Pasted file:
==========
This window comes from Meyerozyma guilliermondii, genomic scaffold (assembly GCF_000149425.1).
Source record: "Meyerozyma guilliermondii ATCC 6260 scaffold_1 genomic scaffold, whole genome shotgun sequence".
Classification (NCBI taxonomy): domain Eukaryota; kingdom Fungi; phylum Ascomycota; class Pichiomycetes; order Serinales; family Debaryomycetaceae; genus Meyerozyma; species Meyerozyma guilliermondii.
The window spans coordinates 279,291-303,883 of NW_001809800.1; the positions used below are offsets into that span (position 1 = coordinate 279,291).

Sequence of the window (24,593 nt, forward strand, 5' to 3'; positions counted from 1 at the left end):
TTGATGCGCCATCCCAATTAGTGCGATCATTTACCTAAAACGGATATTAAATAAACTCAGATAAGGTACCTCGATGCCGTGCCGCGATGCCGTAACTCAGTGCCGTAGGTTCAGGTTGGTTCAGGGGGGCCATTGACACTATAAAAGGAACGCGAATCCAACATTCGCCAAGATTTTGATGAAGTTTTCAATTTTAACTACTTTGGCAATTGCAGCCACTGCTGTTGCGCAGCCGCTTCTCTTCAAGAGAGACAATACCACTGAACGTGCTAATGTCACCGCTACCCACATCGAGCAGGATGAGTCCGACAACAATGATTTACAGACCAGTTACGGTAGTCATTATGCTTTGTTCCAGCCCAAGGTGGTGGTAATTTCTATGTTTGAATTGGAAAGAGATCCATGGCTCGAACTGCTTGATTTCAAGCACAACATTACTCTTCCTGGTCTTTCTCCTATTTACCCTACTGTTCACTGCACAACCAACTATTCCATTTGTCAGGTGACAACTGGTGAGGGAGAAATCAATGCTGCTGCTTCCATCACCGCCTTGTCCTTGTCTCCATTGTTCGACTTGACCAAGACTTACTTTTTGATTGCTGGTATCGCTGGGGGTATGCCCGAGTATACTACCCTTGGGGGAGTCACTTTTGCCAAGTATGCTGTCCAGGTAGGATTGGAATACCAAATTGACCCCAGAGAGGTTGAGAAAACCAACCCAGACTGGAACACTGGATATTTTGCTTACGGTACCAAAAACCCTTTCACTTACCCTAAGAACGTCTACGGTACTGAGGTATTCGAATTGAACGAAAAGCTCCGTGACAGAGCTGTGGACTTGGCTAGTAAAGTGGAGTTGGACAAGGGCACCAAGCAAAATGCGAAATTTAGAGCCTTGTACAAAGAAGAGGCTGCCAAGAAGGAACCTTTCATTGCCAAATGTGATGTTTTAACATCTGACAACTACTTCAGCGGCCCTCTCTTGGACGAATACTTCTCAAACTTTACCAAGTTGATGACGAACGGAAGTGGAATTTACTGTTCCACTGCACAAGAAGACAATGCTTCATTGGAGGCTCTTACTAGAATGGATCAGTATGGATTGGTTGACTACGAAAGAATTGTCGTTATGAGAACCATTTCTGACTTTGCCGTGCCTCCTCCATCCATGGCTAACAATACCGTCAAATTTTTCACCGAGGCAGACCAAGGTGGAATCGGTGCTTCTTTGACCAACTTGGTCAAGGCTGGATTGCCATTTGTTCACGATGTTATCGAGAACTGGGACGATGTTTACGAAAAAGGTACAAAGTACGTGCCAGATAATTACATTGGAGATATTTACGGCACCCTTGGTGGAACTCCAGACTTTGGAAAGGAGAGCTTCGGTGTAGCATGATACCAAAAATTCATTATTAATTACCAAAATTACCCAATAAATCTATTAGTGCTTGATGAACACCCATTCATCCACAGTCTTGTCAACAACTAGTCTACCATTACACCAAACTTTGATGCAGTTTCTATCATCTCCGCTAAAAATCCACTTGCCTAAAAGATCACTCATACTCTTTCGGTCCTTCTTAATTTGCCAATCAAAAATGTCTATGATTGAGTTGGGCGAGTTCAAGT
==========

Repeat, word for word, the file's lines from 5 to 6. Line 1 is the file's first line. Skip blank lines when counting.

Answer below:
Sequence of the window (24,593 nt, forward strand, 5' to 3'; positions counted from 1 at the left end):
TTGATGCGCCATCCCAATTAGTGCGATCATTTACCTAAAACGGATATTAAATAAACTCAGATAAGGTACCTCGATGCCGTGCCGCGATGCCGTAACTCAGTGCCGTAGGTTCAGGTTGGTTCAGGGGGGCCATTGACACTATAAAAGGAACGCGAATCCAACATTCGCCAAGATTTTGATGAAGTTTTCAATTTTAACTACTTTGGCAATTGCAGCCACTGCTGTTGCGCAGCCGCTTCTCTTCAAGAGAGACAATACCACTGAACGTGCTAATGTCACCGCTACCCACATCGAGCAGGATGAGTCCGACAACAATGATTTACAGACCAGTTACGGTAGTCATTATGCTTTGTTCCAGCCCAAGGTGGTGGTAATTTCTATGTTTGAATTGGAAAGAGATCCATGGCTCGAACTGCTTGATTTCAAGCACAACATTACTCTTCCTGGTCTTTCTCCTATTTACCCTACTGTTCACTGCACAACCAACTATTCCATTTGTCAGGTGACAACTGGTGAGGGAGAAATCAATGCTGCTGCTTCCATCACCGCCTTGTCCTTGTCTCCATTGTTCGACTTGACCAAGACTTACTTTTTGATTGCTGGTATCGCTGGGGGTATGCCCGAGTATACTACCCTTGGGGGAGTCACTTTTGCCAAGTATGCTGTCCAGGTAGGATTGGAATACCAAATTGACCCCAGAGAGGTTGAGAAAACCAACCCAGACTGGAACACTGGATATTTTGCTTACGGTACCAAAAACCCTTTCACTTACCCTAAGAACGTCTACGGTACTGAGGTATTCGAATTGAACGAAAAGCTCCGTGACAGAGCTGTGGACTTGGCTAGTAAAGTGGAGTTGGACAAGGGCACCAAGCAAAATGCGAAATTTAGAGCCTTGTACAAAGAAGAGGCTGCCAAGAAGGAACCTTTCATTGCCAAATGTGATGTTTTAACATCTGACAACTACTTCAGCGGCCCTCTCTTGGACGAATACTTCTCAAACTTTACCAAGTTGATGACGAACGGAAGTGGAATTTACTGTTCCACTGCACAAGAAGACAATGCTTCATTGGAGGCTCTTACTAGAATGGATCAGTATGGATTGGTTGACTACGAAAGAATTGTCGTTATGAGAACCATTTCTGACTTTGCCGTGCCTCCTCCATCCATGGCTAACAATACCGTCAAATTTTTCACCGAGGCAGACCAAGGTGGAATCGGTGCTTCTTTGACCAACTTGGTCAAGGCTGGATTGCCATTTGTTCACGATGTTATCGAGAACTGGGACGATGTTTACGAAAAAGGTACAAAGTACGTGCCAGATAATTACATTGGAGATATTTACGGCACCCTTGGTGGAACTCCAGACTTTGGAAAGGAGAGCTTCGGTGTAGCATGATACCAAAAATTCATTATTAATTACCAAAATTACCCAATAAATCTATTAGTGCTTGATGAACACCCATTCATCCACAGTCTTGTCAACAACTAGTCTACCATTACACCAAACTTTGATGCAGTTTCTATCATCTCCGCTAAAAATCCACTTGCCTAAAAGATCACTCATACTCTTTCGGTCCTTCTTAATTTGCCAATCAAAAATGTCTATGATTGAGTTGGGCGAGTTCAAGT